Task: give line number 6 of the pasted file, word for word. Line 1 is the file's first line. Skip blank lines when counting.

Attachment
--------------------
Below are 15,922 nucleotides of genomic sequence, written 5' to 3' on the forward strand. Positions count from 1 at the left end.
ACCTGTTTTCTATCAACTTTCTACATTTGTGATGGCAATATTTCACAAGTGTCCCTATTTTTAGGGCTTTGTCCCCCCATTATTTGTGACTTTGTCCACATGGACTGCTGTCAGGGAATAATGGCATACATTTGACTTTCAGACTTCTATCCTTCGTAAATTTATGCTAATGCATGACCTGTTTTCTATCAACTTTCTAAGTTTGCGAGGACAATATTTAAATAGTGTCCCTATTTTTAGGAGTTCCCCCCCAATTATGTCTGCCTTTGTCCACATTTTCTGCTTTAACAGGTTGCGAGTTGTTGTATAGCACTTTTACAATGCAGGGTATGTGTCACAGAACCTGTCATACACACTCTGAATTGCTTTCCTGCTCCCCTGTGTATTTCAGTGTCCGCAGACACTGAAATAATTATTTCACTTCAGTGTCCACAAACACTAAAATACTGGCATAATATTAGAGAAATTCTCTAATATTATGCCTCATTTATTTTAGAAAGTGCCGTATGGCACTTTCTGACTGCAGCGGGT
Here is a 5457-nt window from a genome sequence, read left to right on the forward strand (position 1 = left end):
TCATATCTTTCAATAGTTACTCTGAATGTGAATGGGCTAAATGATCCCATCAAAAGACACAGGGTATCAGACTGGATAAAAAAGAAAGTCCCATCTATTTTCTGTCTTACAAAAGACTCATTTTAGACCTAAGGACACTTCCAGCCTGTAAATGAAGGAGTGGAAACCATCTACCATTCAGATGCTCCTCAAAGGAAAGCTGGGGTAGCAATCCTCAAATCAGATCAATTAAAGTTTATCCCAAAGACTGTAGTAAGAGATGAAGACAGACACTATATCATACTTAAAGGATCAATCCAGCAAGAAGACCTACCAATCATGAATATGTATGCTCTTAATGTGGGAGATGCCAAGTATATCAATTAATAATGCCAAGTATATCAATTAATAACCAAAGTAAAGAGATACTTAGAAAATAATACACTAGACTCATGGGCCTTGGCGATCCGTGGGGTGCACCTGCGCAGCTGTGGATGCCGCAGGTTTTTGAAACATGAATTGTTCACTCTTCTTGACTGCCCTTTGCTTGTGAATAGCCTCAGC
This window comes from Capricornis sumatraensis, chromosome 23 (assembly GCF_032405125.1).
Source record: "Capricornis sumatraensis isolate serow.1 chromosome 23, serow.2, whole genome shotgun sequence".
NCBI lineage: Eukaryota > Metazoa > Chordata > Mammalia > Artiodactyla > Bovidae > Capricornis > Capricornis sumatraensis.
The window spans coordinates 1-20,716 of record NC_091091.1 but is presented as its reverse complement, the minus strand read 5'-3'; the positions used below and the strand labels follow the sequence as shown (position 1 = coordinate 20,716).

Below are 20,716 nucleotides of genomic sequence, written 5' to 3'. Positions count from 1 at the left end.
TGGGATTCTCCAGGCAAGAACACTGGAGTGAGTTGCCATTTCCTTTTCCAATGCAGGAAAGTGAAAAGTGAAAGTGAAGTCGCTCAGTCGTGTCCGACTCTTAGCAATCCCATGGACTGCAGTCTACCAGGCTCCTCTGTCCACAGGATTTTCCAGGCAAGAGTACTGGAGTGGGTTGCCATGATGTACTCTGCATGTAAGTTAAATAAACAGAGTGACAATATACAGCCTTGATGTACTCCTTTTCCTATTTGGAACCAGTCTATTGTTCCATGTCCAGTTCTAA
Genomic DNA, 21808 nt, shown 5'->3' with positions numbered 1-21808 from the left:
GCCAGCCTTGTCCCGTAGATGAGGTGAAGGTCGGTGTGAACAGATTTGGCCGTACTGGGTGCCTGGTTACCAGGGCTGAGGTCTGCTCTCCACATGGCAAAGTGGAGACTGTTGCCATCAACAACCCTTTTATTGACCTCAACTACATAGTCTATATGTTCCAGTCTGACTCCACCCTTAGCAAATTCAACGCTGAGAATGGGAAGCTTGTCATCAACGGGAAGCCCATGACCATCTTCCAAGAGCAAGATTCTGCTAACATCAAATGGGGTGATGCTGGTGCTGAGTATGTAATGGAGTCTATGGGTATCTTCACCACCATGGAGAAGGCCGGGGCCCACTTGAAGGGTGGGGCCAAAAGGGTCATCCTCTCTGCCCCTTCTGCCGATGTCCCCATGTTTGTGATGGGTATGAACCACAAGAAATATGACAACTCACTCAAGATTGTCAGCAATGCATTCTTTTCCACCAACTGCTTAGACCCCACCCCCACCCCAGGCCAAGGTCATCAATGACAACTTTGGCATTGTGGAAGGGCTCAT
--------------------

Source record: "Capricornis sumatraensis isolate serow.1 chromosome 23, serow.2, whole genome shotgun sequence".